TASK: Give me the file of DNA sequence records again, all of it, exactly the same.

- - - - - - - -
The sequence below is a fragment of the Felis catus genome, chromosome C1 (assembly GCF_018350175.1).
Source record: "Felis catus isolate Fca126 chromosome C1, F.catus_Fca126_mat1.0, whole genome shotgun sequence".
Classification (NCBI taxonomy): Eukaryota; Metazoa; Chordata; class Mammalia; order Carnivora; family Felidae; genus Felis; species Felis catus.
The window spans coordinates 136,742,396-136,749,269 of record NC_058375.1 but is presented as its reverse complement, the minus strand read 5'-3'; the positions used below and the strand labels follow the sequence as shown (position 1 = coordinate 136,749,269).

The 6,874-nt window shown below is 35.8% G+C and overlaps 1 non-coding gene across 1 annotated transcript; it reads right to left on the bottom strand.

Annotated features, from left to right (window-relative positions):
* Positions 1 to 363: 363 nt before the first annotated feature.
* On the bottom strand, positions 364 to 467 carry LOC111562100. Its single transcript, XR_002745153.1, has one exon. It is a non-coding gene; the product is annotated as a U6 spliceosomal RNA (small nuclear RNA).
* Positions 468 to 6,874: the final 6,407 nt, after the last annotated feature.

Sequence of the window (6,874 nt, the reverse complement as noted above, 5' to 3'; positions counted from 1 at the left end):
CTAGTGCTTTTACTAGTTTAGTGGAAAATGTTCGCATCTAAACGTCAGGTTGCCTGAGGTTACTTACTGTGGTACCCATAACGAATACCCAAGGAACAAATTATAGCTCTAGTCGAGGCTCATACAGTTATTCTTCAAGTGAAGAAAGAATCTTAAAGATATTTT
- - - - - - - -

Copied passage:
The sequence below is a fragment of the Felis catus genome, chromosome C1 (assembly GCF_018350175.1).
Source record: "Felis catus isolate Fca126 chromosome C1, F.catus_Fca126_mat1.0, whole genome shotgun sequence".
Classification (NCBI taxonomy): Eukaryota; Metazoa; Chordata; class Mammalia; order Carnivora; family Felidae; genus Felis; species Felis catus.
The window spans coordinates 136,742,396-136,749,269 of record NC_058375.1 but is presented as its reverse complement, the minus strand read 5'-3'; the positions used below and the strand labels follow the sequence as shown (position 1 = coordinate 136,749,269).

The 6,874-nt window shown below is 35.8% G+C and overlaps 1 non-coding gene across 1 annotated transcript; it reads right to left on the bottom strand.

Annotated features, from left to right (window-relative positions):
* Positions 1 to 363: 363 nt before the first annotated feature.
* On the bottom strand, positions 364 to 467 carry LOC111562100. Its single transcript, XR_002745153.1, has one exon. It is a non-coding gene; the product is annotated as a U6 spliceosomal RNA (small nuclear RNA).
* Positions 468 to 6,874: the final 6,407 nt, after the last annotated feature.

Sequence of the window (6,874 nt, the reverse complement as noted above, 5' to 3'; positions counted from 1 at the left end):
CTAGTGCTTTTACTAGTTTAGTGGAAAATGTTCGCATCTAAACGTCAGGTTGCCTGAGGTTACTTACTGTGGTACCCATAACGAATACCCAAGGAACAAATTATAGCTCTAGTCGAGGCTCATACAGTTATTCTTCAAGTGAAGAAAGAATCTTAAAGATATTTT